On Sunday night I watched with chagrin as my beloved New
England Patriots football team forfeited all hope of a perfect,
Cinderella season with a loss to the New York Giants in Super Bowl XLII. Perhaps
the pain of envisioning Eli Manning celebrating on his way to Disney World
would have been slightly less abrasive had there been a few fellow Bostonians
to commiserate. Unfortunately, I was surrounded by a room full of native New
Yorkers, Long Islanders, and New Jerseyites.
This fateful scenario got me thinking about the geography of
sports teams fan affiliations. While the love of sport may be universal, team
loyalties are decidedly regional–in most cases, that is. Of course, you have
the émigrés, those of us who have relocated, whether temporarily or
permanently, to a new region of the country but maintain our hometown spirit. For
instance, it’s no surprise that in a Washington, D.C. apartment of recent college
graduates there’d be a healthy smattering of Northeast sports fans.
Then, there are those magical teams whose appeal somehow
transcends traditional regional boundaries and manages to captivate a broader
audience. My friend from Trinidad and Tobago is a diehard supporter of the
Manchester United soccer club in England, arguably the most popular
team in the world. It’s amazing to me how strong sports loyalties are. You’ll
often hear terms like “nation” (as in “Red Sox Nation”) used to describe fans
as a very real parallel to citizens of a unified state. And just like a state,
loyalties are defined by a combination of geographic, political, and cultural
boundaries. Now that is worth
scrutinizing through a geographic lens.
Here’s a website to get you started thinking geographically
about sports: CommonCensus.org is a project to effectively conduct a census of
sports fans across the U.S. They don’t, however, endeavor to provide explanations for the patterns. That
task, I suppose, will be left up to us as geographers!
Tell Us: Where is
your hometown, and who are your favorite sports teams?
Sarah for My Wonderful World
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5 thoughts on “Map It: Sports fans”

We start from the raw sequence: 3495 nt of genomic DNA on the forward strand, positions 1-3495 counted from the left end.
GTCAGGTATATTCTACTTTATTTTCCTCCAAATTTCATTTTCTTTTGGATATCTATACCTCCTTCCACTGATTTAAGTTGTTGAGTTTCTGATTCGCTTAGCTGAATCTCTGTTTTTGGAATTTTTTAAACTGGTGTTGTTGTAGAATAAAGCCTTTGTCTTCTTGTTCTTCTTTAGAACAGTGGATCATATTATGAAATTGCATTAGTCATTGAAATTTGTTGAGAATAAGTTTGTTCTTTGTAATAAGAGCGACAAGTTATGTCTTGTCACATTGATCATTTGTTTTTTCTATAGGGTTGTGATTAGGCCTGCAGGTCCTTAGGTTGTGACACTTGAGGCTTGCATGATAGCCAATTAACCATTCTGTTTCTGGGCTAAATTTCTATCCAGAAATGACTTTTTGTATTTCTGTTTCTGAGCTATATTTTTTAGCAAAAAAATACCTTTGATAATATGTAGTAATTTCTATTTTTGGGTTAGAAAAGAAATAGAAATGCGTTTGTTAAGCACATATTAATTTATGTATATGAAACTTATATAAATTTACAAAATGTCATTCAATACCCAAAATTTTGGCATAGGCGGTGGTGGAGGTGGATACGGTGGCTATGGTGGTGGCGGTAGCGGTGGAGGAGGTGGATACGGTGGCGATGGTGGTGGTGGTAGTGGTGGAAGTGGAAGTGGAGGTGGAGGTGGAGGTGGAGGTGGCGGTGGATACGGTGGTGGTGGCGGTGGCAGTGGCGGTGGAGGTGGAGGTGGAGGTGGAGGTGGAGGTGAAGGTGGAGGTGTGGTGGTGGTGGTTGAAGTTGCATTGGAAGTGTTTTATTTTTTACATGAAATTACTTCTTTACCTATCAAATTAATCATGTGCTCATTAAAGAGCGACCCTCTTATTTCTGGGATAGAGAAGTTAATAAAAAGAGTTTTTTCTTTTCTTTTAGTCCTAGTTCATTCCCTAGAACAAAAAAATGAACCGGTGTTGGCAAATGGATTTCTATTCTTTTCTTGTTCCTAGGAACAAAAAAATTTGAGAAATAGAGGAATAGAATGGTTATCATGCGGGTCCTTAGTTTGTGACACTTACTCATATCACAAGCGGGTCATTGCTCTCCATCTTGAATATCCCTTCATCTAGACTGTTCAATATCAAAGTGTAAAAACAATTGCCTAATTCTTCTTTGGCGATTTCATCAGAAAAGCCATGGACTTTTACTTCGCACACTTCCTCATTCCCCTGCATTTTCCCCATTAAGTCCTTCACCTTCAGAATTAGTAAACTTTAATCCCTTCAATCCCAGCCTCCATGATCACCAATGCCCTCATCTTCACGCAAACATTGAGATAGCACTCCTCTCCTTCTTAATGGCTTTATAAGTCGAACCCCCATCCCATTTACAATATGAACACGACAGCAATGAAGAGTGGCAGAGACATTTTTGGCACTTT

Hey, you should check out http://www.OurPlaybook.com which is a new community for sports fans of both pro and college sports.
You make an interesting observation on the impact of media on sports team affiliations, Jack. In addition to “mapping” sports team loyalties at discrete points of time, it would be instructive to track changes over time. Beyond television, I imagine the internet has had, and will continue to have, its own unique influence.
I think with the development of more TV channels, people are rooting less for the home team. I grew up an Atlanta Braves fan here in PA thanks to TBS
Thanks, Jake. These are some great sites. Naturally, I find the the third especially intriguing. I’d really like to look into more of the human geographic factors that influence team loyalties in a given region or town, particularly in areas where they stray from state borders, and in divided states like Connecticut. It would be great to see full transcripts of John Branch’s interviews and/or conduct new ones asking individuals why they cheer for one team or another.
Sports and Maps, great combination! This post reminds me of 3 things that I think are worth sharing:
1. An artistic portrayal of the baseball fan map on the CommonCensus site which stirred up some debate regarding its accuracy: http://strangemaps.wordpress.com/2007/08/03/160-the-united-countries-of-baseball/
2. A website that maps out where NFL games are broadcast. If you look through some of those, you find some games broadcast in areas that don’t seem to make sense, in terms of what teams you would expect would have a greater following in an area. I guess the TV networks and marketing people know what they are doing, though. I also wonder if they use any type of polling to decide what games to put on TV in areas that don’t have clearly defined fanbases: http://www.the506.com/nflmaps/index.html
3. Finally, a great NY Times article from 2006 where John Branch tried to map out exactly where the border was between “Red Sox Nation” and “Yankee Country”: http://www.nytimes.com/2006/08/18/sports/baseball/18fans.html